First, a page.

Every year the flu that was doing its thing in the southern hemisphere moves up north. In North America, the first coughs and fevers generally begin to appear in October reaching a peak in January. Warming weather then sees this troublesome virus move south again as the cycle repeats.
Some flu seasons in the US are relatively mild with only about 5% of the US population becoming ill while other seasons might see 20% get sick with up to fifty thousand or more dying as a result. It's no wonder, then that the Flu is the eight leading cause of death here in the United States!
But, what makes one season mild while the next worst. And what of the so-called pandemics where many countries become involved in much higher than normal morbidity and mortality rates? What factors influence one from the other? Following are some ideas I’ve been kicking around.
The Holiday Season
Every year, here in the US, we hit a stretch of time where people get together with loved ones to celebrate Thanksgiving, Christmas and New Years. An intense period of time that brings a couple of unique factors into play all of which favors a virus like our friend the flu.
1) Crowding – No doubt, it is the Holiday seasons that see an inordinate number of people flock to shopping malls, grocery stores and places of worship. A person with the flu who sneezes in a crowed area is a very effective conduit for infection.
2) Increased stress – The Holidays are a time of great happiness for many. But, they are also a time of great stress as families try and cope with a restricted budget that sometimes gets stretched to the breaking point. The gifts of December become the bills of January. As the level of person’s stress goes up, so too does a person’s immune system go down. The sets the stage for any illness to become greatly exacerbated. People who might have shrugged of a viral attack in less stressful times, now find themselves confined to their beds. Mortality rates climb as a result.
3) Increased travel – At no other time during the year do more people travel than in the weeks beginning with and right after Thanksgiving. This conveyor belt of humanity is the perfect vehicle for the fast transmission of the flu from one locale to the next.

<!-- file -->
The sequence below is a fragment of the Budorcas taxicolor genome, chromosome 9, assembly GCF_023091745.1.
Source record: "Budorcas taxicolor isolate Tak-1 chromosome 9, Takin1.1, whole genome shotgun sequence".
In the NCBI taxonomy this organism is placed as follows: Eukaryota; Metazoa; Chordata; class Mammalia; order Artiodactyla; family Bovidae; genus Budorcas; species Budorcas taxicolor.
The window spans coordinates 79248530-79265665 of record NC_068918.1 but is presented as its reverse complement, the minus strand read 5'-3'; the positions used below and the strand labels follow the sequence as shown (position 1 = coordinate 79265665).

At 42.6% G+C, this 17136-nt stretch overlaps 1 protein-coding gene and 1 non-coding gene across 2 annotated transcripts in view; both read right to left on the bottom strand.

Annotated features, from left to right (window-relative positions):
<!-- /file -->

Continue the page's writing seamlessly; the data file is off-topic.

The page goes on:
Movement of produce – Viral flu particles can ‘live’ on surfaces (AKA fomites) for much longer than many had previously thought. Researchers have reported periods as long as 48 hours or more on certain hard surfaces like stainless steel. Interestingly, produce is shipped from all over the world right to our kitchens and often hits our distribution centers well within that period of time! I have in front of me an orange from South Africa. If it made here to my hand fresh, who’s to say that a sturdy virus like the flu could not make a similar trip intact? (Africa, by the way, is the current breeding ground for the Swine Flu as the human version is now found widely hogs there).
The second major factor to consider are those years that see extremely cold winters. Cold so severe that people in many countries are forced to huddle together with the animals and poultry they raise, for mutual warmth. In areas like China, it is not unusual to see a family living in direct contact with swine and ducks; two animals that are known carriers of the flu virus. It is in the pig that mixing of the viral particles can sometimes occur resulting in a recombination of flu genes that may be novel or something that the human immune system does not recognize. Then, if the new bug can be transmitted between humans, the stage is set for a global pandemic. As some researchers at the World Health Organization have been heard to say, it’s not if there is going to be another pandemic, but when. Recent findings now point to climate change as a chief mechanism for most of humankind's maladies—from wars to epidemics to economic downturns..
In all likelihood, there are many other factors that can come into play that will separate one flu season from the other. Certainly, persona hygiene and widespread dissemination of vaccines will play a role. But, perhaps the most important will be the continued surveillance of the world’s health organizations so that they can react quickly and decisively when trouble erupts.
Disclaimer: All opinions expressed in this post are those of the author of this blog.